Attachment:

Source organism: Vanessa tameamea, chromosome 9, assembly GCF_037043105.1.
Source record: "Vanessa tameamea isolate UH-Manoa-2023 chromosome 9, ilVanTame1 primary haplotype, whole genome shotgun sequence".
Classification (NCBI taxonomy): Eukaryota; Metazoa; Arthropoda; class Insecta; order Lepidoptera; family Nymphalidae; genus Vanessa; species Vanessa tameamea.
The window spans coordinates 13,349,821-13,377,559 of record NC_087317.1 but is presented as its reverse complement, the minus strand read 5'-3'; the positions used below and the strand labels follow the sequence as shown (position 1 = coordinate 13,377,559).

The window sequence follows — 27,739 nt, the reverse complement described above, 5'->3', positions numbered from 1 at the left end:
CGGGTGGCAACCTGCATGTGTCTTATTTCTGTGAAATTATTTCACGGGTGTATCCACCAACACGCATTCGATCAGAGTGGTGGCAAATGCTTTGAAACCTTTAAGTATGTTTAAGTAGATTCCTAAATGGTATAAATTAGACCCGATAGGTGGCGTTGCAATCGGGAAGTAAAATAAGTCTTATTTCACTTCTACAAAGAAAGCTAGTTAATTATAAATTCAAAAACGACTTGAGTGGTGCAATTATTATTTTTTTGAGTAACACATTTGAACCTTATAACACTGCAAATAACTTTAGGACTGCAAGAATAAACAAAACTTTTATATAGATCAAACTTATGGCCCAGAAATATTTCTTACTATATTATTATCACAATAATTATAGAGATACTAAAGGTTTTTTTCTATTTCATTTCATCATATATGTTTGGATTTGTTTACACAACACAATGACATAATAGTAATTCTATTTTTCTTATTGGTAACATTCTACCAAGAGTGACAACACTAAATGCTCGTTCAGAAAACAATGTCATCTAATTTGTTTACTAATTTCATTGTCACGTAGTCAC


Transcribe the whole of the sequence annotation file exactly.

Source organism: Vanessa tameamea, chromosome 9, assembly GCF_037043105.1.
Source record: "Vanessa tameamea isolate UH-Manoa-2023 chromosome 9, ilVanTame1 primary haplotype, whole genome shotgun sequence".
Classification (NCBI taxonomy): Eukaryota; Metazoa; Arthropoda; class Insecta; order Lepidoptera; family Nymphalidae; genus Vanessa; species Vanessa tameamea.
The window spans coordinates 13,349,821-13,377,559 of record NC_087317.1 but is presented as its reverse complement, the minus strand read 5'-3'; the positions used below and the strand labels follow the sequence as shown (position 1 = coordinate 13,377,559).

The window sequence follows — 27,739 nt, the reverse complement described above, 5'->3', positions numbered from 1 at the left end:
CGGGTGGCAACCTGCATGTGTCTTATTTCTGTGAAATTATTTCACGGGTGTATCCACCAACACGCATTCGATCAGAGTGGTGGCAAATGCTTTGAAACCTTTAAGTATGTTTAAGTAGATTCCTAAATGGTATAAATTAGACCCGATAGGTGGCGTTGCAATCGGGAAGTAAAATAAGTCTTATTTCACTTCTACAAAGAAAGCTAGTTAATTATAAATTCAAAAACGACTTGAGTGGTGCAATTATTATTTTTTTGAGTAACACATTTGAACCTTATAACACTGCAAATAACTTTAGGACTGCAAGAATAAACAAAACTTTTATATAGATCAAACTTATGGCCCAGAAATATTTCTTACTATATTATTATCACAATAATTATAGAGATACTAAAGGTTTTTTTCTATTTCATTTCATCATATATGTTTGGATTTGTTTACACAACACAATGACATAATAGTAATTCTATTTTTCTTATTGGTAACATTCTACCAAGAGTGACAACACTAAATGCTCGTTCAGAAAACAATGTCATCTAATTTGTTTACTAATTTCATTGTCACGTAGTCAC